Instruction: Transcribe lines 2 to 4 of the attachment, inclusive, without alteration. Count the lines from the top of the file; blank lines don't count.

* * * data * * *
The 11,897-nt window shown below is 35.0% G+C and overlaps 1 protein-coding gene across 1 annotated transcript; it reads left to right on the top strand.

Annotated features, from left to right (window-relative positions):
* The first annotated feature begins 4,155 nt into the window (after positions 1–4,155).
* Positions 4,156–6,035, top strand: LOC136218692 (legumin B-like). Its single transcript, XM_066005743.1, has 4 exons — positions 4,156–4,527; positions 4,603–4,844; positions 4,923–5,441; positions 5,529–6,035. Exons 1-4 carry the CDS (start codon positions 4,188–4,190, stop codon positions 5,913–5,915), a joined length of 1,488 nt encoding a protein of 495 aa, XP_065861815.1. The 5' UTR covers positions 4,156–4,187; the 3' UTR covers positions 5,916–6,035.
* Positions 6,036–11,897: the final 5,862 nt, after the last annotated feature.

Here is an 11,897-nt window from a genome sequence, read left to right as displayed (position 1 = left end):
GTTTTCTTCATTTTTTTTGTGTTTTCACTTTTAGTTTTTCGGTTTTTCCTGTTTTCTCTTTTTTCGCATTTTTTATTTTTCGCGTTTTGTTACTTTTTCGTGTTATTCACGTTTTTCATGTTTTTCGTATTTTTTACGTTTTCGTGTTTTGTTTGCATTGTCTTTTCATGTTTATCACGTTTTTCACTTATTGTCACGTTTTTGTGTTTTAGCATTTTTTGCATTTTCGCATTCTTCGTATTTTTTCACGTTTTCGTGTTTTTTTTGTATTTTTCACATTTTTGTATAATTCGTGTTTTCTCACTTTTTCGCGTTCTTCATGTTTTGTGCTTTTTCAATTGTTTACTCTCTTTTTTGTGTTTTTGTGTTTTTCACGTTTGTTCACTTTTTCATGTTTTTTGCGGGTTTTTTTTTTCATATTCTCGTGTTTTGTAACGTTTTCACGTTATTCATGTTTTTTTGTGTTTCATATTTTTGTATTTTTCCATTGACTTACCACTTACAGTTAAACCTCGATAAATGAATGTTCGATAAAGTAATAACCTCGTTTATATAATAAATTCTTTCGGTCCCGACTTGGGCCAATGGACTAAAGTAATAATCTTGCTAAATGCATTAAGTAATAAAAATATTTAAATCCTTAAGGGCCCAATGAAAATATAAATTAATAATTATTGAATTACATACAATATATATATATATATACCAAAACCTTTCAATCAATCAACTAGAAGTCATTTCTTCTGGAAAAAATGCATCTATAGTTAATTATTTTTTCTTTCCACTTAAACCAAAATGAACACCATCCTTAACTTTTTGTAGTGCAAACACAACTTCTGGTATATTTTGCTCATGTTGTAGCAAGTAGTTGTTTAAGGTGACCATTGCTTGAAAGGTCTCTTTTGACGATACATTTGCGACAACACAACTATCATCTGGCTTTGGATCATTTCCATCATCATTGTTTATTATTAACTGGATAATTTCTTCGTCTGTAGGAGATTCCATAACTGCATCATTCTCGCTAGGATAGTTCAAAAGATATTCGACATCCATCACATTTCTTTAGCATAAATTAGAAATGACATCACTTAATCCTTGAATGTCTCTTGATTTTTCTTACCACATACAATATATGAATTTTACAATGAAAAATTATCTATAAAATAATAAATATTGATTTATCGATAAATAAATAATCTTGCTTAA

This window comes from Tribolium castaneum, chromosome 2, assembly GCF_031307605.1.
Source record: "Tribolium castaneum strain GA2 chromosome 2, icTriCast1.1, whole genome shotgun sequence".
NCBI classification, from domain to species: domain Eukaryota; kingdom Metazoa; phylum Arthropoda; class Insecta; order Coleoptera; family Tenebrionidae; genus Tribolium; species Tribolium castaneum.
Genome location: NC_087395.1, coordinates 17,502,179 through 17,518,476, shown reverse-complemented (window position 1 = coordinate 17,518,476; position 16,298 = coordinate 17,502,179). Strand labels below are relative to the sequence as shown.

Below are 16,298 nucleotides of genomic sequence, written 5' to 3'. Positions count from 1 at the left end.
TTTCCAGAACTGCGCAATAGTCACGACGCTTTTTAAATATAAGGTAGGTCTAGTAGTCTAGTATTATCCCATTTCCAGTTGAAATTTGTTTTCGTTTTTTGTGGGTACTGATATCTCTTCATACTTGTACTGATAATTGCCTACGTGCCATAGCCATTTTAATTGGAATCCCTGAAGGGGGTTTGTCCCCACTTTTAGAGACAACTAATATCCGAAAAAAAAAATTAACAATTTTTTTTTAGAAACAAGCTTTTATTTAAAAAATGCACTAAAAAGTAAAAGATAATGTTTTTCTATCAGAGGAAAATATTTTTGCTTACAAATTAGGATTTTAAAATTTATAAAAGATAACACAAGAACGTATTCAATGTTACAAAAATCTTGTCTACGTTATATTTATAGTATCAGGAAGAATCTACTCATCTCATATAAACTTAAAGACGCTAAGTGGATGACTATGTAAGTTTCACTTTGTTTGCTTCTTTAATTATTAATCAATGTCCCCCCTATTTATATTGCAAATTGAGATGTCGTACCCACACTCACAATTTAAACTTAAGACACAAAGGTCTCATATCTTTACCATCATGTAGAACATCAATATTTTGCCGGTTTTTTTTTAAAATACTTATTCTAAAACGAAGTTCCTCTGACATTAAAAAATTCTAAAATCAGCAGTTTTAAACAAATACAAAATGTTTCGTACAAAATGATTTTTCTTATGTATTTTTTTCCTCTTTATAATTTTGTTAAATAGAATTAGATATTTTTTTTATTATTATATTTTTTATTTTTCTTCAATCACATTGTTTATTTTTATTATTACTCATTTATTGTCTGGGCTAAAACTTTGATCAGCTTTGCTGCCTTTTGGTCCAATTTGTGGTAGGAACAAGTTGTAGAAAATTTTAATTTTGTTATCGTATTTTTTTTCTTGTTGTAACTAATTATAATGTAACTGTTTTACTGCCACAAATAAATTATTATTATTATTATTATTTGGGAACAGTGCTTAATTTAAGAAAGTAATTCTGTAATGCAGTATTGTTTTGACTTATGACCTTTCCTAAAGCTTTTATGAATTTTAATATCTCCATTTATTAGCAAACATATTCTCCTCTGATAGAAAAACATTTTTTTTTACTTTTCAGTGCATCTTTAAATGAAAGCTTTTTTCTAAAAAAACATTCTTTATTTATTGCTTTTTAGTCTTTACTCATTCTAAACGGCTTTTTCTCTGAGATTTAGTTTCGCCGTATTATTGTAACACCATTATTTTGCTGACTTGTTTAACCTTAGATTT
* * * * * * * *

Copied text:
Annotated features, from left to right (window-relative positions):
* The first annotated feature begins 4,155 nt into the window (after positions 1–4,155).
* Positions 4,156–6,035, top strand: LOC136218692 (legumin B-like). Its single transcript, XM_066005743.1, has 4 exons — positions 4,156–4,527; positions 4,603–4,844; positions 4,923–5,441; positions 5,529–6,035. Exons 1-4 carry the CDS (start codon positions 4,188–4,190, stop codon positions 5,913–5,915), a joined length of 1,488 nt encoding a protein of 495 aa, XP_065861815.1. The 5' UTR covers positions 4,156–4,187; the 3' UTR covers positions 5,916–6,035.